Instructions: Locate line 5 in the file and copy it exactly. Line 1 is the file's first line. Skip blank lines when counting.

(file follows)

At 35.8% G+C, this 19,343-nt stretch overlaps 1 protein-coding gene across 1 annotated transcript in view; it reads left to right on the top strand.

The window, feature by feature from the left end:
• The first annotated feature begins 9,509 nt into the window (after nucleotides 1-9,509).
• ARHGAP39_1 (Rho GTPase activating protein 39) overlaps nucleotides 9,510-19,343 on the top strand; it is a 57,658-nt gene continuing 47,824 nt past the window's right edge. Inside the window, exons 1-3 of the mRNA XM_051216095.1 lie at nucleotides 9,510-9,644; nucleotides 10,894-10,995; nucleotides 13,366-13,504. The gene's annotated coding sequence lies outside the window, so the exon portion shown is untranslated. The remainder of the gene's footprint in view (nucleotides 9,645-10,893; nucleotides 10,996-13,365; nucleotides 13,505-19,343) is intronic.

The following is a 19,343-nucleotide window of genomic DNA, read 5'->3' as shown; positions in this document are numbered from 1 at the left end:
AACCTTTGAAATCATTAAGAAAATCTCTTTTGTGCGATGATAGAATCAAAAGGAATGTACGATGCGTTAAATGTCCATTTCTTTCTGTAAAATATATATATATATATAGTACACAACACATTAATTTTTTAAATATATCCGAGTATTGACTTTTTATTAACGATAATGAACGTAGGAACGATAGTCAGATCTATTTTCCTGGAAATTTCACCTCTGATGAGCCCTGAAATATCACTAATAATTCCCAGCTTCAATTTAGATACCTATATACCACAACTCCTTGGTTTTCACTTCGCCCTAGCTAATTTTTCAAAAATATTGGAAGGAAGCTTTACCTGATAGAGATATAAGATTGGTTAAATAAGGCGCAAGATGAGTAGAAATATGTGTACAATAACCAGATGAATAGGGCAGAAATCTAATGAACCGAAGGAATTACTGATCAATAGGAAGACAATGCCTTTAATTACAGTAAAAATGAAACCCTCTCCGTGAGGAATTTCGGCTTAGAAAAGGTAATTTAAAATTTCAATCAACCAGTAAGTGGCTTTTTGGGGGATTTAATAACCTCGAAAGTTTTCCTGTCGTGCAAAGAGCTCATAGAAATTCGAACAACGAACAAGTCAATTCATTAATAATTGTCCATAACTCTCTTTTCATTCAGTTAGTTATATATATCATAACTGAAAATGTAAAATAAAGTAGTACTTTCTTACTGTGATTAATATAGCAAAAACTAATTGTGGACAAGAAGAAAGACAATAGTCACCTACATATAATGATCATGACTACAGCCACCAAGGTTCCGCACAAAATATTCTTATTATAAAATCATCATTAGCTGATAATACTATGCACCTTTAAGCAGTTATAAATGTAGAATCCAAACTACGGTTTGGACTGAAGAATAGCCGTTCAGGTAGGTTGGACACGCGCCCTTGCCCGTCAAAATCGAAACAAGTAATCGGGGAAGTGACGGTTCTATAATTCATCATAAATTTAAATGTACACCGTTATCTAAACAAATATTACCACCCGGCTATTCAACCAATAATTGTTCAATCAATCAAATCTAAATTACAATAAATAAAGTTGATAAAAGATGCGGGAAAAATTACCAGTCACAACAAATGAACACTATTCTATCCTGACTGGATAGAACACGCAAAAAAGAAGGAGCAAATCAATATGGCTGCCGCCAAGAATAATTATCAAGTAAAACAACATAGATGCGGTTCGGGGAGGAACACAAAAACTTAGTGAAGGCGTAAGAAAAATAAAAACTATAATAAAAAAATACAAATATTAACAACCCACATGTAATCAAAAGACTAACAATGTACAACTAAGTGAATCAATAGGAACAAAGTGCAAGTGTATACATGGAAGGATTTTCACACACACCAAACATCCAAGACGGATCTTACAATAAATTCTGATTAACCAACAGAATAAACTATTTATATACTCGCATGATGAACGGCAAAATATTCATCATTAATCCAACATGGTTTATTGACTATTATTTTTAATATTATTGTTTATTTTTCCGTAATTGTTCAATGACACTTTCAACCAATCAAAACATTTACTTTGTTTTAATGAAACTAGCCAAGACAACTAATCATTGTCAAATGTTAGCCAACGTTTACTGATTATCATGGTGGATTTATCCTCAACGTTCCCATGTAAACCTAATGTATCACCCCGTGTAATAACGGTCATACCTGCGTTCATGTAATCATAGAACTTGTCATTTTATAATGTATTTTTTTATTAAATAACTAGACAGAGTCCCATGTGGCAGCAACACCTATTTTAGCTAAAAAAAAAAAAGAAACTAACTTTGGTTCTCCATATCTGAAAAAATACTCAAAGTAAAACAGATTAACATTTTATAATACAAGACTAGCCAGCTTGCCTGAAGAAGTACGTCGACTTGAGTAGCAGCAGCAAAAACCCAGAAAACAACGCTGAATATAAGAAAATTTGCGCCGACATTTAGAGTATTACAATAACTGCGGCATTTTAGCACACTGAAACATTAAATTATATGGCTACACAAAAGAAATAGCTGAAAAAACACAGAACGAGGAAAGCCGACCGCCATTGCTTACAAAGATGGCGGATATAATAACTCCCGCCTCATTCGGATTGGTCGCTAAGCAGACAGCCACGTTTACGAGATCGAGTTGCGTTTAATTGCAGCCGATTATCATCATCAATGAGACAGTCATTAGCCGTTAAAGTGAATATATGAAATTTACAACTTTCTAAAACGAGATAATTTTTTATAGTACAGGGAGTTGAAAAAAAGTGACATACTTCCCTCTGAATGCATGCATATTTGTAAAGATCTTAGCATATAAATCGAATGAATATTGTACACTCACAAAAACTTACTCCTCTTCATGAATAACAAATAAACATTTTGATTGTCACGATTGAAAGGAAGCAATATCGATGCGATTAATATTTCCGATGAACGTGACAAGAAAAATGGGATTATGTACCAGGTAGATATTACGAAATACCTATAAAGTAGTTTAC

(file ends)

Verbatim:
The following is a 19,343-nucleotide window of genomic DNA, read 5'->3' as shown; positions in this document are numbered from 1 at the left end: